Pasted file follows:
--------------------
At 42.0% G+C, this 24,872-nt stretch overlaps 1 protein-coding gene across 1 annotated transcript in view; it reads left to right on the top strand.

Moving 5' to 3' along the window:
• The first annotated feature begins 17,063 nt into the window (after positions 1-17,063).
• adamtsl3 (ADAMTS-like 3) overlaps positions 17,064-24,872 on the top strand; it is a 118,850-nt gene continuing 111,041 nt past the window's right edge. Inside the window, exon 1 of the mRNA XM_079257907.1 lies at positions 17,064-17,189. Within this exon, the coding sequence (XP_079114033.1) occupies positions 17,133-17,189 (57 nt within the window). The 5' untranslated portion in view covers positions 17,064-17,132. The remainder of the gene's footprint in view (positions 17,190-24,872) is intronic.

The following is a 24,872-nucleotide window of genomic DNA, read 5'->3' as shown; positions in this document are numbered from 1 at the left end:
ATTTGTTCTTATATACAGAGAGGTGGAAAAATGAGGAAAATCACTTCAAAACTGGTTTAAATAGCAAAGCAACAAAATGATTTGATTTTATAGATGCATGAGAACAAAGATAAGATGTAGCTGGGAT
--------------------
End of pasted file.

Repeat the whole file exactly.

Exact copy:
At 42.0% G+C, this 24,872-nt stretch overlaps 1 protein-coding gene across 1 annotated transcript in view; it reads left to right on the top strand.

Moving 5' to 3' along the window:
• The first annotated feature begins 17,063 nt into the window (after positions 1-17,063).
• adamtsl3 (ADAMTS-like 3) overlaps positions 17,064-24,872 on the top strand; it is a 118,850-nt gene continuing 111,041 nt past the window's right edge. Inside the window, exon 1 of the mRNA XM_079257907.1 lies at positions 17,064-17,189. Within this exon, the coding sequence (XP_079114033.1) occupies positions 17,133-17,189 (57 nt within the window). The 5' untranslated portion in view covers positions 17,064-17,132. The remainder of the gene's footprint in view (positions 17,190-24,872) is intronic.

The following is a 24,872-nucleotide window of genomic DNA, read 5'->3' as shown; positions in this document are numbered from 1 at the left end:
ATTTGTTCTTATATACAGAGAGGTGGAAAAATGAGGAAAATCACTTCAAAACTGGTTTAAATAGCAAAGCAACAAAATGATTTGATTTTATAGATGCATGAGAACAAAGATAAGATGTAGCTGGGAT